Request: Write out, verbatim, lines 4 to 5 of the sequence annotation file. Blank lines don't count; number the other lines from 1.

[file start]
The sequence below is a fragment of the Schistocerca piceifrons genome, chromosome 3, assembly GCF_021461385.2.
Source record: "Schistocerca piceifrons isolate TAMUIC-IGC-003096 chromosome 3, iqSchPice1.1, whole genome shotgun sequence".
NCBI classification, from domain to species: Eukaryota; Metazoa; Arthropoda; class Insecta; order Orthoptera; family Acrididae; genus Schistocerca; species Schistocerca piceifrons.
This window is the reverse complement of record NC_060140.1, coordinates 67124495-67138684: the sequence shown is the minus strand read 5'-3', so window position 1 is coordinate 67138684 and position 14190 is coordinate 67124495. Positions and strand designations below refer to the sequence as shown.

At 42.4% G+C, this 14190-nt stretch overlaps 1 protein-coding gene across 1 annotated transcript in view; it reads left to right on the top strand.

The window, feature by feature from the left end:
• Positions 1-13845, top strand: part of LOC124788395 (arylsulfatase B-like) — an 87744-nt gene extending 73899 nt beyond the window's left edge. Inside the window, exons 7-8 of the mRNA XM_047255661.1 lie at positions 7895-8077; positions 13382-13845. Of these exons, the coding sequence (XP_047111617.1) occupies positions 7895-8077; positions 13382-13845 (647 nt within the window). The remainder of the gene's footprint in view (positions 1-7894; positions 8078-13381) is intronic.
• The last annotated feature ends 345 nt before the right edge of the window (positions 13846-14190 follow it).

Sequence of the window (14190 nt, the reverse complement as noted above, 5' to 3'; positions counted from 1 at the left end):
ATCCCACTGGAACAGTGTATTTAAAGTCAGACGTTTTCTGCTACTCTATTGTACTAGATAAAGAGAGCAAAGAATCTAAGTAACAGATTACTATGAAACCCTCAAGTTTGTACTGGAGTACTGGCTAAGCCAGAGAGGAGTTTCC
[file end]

This window is the reverse complement of record NC_060140.1, coordinates 67124495-67138684: the sequence shown is the minus strand read 5'-3', so window position 1 is coordinate 67138684 and position 14190 is coordinate 67124495. Positions and strand designations below refer to the sequence as shown.

At 42.4% G+C, this 14190-nt stretch overlaps 1 protein-coding gene across 1 annotated transcript in view; it reads left to right on the top strand.